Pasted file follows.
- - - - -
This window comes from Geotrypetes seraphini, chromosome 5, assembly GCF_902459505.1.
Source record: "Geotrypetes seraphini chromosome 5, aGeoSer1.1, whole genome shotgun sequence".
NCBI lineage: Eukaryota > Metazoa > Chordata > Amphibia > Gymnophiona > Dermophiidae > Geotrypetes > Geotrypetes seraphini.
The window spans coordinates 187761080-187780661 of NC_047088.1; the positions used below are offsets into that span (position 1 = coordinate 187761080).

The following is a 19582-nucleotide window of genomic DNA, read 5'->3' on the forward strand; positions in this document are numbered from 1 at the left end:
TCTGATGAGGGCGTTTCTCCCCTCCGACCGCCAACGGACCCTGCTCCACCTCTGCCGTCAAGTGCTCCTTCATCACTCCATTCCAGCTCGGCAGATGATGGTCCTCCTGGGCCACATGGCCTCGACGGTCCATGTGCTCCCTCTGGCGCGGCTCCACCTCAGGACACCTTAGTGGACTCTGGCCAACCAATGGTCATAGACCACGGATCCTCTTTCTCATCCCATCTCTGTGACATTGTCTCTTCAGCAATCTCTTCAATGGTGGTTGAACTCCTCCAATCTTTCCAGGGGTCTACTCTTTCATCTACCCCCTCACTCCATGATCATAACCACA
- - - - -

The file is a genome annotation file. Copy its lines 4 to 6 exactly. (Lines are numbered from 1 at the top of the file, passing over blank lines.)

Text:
The window spans coordinates 187761080-187780661 of NC_047088.1; the positions used below are offsets into that span (position 1 = coordinate 187761080).

The following is a 19582-nucleotide window of genomic DNA, read 5'->3' on the forward strand; positions in this document are numbered from 1 at the left end:
TCTGATGAGGGCGTTTCTCCCCTCCGACCGCCAACGGACCCTGCTCCACCTCTGCCGTCAAGTGCTCCTTCATCACTCCATTCCAGCTCGGCAGATGATGGTCCTCCTGGGCCACATGGCCTCGACGGTCCATGTGCTCCCTCTGGCGCGGCTCCACCTCAGGACACCTTAGTGGACTCTGGCCAACCAATGGTCATAGACCACGGATCCTCTTTCTCATCCCATCTCTGTGACATTGTCTCTTCAGCAATCTCTTCAATGGTGGTTGAACTCCTCCAATCTTTCCAGGGGTCTACTCTTTCATCTACCCCCTCACTCCATGATCATAACCACA